• An example is this: the date of service is Jan. 20, 2020, so the 72-hour clock starts at 12:00 a.m. Jan. 21, 2020, and it is to be documented by 11:59 p.m. Jan. 23, 2020. The 72-hour requirement does not allow an extension for weekends and holidays.

This resulted in a demand for $1.5 million in refunds. Again, through negotiations, we were able to significantly reduce the overpayment demand, because it was based on a technical issue rather than one tied to reasonableness and/or medical necessity. But make no mistake: these are not easy negotiations, because there is published guidance, and you either complied or you didn’t. Arguing based on the merits of a technical deficiency is like arguing with a police officer that you were going so fast, you didn’t see the 55-mph speed limit sign, so even though you were doing 70, it’s not your fault. That really isn’t an argument.

Now, as I stated in the beginning of this article, several of the MACs around the country have their own take on provider signature requirements, outside of what Medicare says or doesn’t say clearly.

Below is a breakdown by MAC of their positions:

  • Novitas – In their published FAQ, question No. 3 states: “After a service has been rendered, what amount of time is acceptable to Medicare for the doctor to sign the notes?”
    • A: “In most cases, Novitas expects that the notes are signed at the time services are rendered. Further delays may require an explanation. See CMS Internet-Only Manual (IOM), Publication 100-08, Medicare Program Integrity Manual, Section”
      • In this case above, Novitas is vague in its direction, but they have set an argument up in the event they want to try and push the narrative of “hey, we said we expect that the notes will be signed at the time services are rendered.”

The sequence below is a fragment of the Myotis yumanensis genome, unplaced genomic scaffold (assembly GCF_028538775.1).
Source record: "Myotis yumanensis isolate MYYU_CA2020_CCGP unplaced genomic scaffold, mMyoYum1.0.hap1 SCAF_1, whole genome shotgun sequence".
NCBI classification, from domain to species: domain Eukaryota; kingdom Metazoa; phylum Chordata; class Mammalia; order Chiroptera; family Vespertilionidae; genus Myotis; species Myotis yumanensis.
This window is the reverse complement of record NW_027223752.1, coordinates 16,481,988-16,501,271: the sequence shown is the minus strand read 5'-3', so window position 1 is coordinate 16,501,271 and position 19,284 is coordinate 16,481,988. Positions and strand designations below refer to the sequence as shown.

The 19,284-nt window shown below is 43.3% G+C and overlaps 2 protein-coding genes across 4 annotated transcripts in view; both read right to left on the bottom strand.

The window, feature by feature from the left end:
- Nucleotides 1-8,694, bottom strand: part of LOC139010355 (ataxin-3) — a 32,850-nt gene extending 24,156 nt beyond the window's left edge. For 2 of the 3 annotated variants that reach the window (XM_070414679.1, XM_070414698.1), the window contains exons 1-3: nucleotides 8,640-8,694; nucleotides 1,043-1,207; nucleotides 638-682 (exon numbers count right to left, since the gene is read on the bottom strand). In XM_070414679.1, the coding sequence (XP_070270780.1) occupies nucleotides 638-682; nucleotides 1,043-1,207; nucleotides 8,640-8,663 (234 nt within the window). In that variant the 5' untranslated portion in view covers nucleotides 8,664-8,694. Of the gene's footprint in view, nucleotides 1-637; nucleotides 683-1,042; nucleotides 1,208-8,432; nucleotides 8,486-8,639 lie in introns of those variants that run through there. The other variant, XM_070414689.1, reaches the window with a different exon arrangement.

• Wisconsin Physician Services (WPS) states, “a reasonable expectation would be no more than a couple of days away from the service itself.”
      • Here again we see that the carrier is not committing to a specific number of days, although one could argue that a “couple” equals two.
    • Noridian states that they expect “in most cases, the notes would be signed at the time services are rendered.”
      • Here again Noridian is making a similar statement to Novitas, in that they expect it to be signed at the time of the service.
    • Palmetto is a little more direct, stating that “providers should not add a late signature to the medical record (beyond the short delay that occurs during the transcription process).” It is understood that there are circumstances, like waiting for transcription to be complete, that might preclude signing the record at the time of service. In general, it is best to sign the record at the time of service, if not within a day or two, at the latest.
    • You may not add late signatures to orders or medical records (beyond the short delay that occurs during the transcription process), pursuant to the MLN Fact Sheet – Complying with Medicare Signatures – ICN 905364, published May 2018.
    • Per a FCSO memo (You can click this link to read the full memo) – “Medicare expects the documentation to be generated at the time of service or shortly thereafter. Delayed entries within a reasonable time frame (24 to 48 hours) are acceptable for purposes of clarification, error correction, the addition of information not initially available, and if certain unusual circumstances prevented the generation of the note at the time of service.”
      • First Coast Service Options is the most specific of the MACs, with regard to definitive timing (24 to 48 hours).

EDITOR’S NOTE: The remainder of the article was written by Mr. Glaser.

Sean is certainly correct that it is best to have a medical professional sign a chart. As he notes, in some states, a statute or regulation may require the signature. It’s also true that many Medicare contractors claim that a signature is a requirement. However, I would strongly discourage anyone from refunding money for service merely because the signature was missing from a medical record entry. Similarly, if an audit denies a claim for a missing or defective signature, you should appeal.